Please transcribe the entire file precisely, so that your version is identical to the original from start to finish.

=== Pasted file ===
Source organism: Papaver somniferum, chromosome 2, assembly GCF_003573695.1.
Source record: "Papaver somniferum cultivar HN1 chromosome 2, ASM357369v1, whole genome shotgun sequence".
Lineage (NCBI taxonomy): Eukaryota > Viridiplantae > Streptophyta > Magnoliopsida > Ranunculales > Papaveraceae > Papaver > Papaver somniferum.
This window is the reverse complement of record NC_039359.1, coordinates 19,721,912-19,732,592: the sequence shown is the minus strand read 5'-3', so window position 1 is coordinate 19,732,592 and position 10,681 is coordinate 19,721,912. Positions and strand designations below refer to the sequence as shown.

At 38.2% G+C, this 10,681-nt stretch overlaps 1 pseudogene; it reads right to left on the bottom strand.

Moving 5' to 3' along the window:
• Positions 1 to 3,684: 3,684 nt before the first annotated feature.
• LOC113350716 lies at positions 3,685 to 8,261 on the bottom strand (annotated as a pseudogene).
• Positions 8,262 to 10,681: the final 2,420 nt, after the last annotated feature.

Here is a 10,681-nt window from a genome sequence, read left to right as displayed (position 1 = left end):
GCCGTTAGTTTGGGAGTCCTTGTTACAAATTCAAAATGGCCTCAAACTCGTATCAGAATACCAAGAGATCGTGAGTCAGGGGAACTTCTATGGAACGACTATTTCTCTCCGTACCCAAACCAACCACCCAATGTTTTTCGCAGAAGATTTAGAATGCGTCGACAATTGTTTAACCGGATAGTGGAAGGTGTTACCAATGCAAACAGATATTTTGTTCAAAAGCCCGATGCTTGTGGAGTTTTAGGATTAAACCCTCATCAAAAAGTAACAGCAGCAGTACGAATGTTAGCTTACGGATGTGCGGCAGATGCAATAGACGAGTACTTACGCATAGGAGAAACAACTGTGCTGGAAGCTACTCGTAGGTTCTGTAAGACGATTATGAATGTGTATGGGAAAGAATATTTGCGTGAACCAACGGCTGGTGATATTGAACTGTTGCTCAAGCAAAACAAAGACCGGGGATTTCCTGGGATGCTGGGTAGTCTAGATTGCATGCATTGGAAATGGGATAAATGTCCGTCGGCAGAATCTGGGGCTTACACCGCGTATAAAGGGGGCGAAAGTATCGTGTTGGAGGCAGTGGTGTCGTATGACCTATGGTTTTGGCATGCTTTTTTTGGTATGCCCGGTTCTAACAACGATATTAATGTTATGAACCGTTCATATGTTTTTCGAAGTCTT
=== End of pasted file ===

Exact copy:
Source organism: Papaver somniferum, chromosome 2, assembly GCF_003573695.1.
Source record: "Papaver somniferum cultivar HN1 chromosome 2, ASM357369v1, whole genome shotgun sequence".
Lineage (NCBI taxonomy): Eukaryota > Viridiplantae > Streptophyta > Magnoliopsida > Ranunculales > Papaveraceae > Papaver > Papaver somniferum.
This window is the reverse complement of record NC_039359.1, coordinates 19,721,912-19,732,592: the sequence shown is the minus strand read 5'-3', so window position 1 is coordinate 19,732,592 and position 10,681 is coordinate 19,721,912. Positions and strand designations below refer to the sequence as shown.

At 38.2% G+C, this 10,681-nt stretch overlaps 1 pseudogene; it reads right to left on the bottom strand.

Moving 5' to 3' along the window:
• Positions 1 to 3,684: 3,684 nt before the first annotated feature.
• LOC113350716 lies at positions 3,685 to 8,261 on the bottom strand (annotated as a pseudogene).
• Positions 8,262 to 10,681: the final 2,420 nt, after the last annotated feature.

Here is a 10,681-nt window from a genome sequence, read left to right as displayed (position 1 = left end):
GCCGTTAGTTTGGGAGTCCTTGTTACAAATTCAAAATGGCCTCAAACTCGTATCAGAATACCAAGAGATCGTGAGTCAGGGGAACTTCTATGGAACGACTATTTCTCTCCGTACCCAAACCAACCACCCAATGTTTTTCGCAGAAGATTTAGAATGCGTCGACAATTGTTTAACCGGATAGTGGAAGGTGTTACCAATGCAAACAGATATTTTGTTCAAAAGCCCGATGCTTGTGGAGTTTTAGGATTAAACCCTCATCAAAAAGTAACAGCAGCAGTACGAATGTTAGCTTACGGATGTGCGGCAGATGCAATAGACGAGTACTTACGCATAGGAGAAACAACTGTGCTGGAAGCTACTCGTAGGTTCTGTAAGACGATTATGAATGTGTATGGGAAAGAATATTTGCGTGAACCAACGGCTGGTGATATTGAACTGTTGCTCAAGCAAAACAAAGACCGGGGATTTCCTGGGATGCTGGGTAGTCTAGATTGCATGCATTGGAAATGGGATAAATGTCCGTCGGCAGAATCTGGGGCTTACACCGCGTATAAAGGGGGCGAAAGTATCGTGTTGGAGGCAGTGGTGTCGTATGACCTATGGTTTTGGCATGCTTTTTTTGGTATGCCCGGTTCTAACAACGATATTAATGTTATGAACCGTTCATATGTTTTTCGAAGTCTT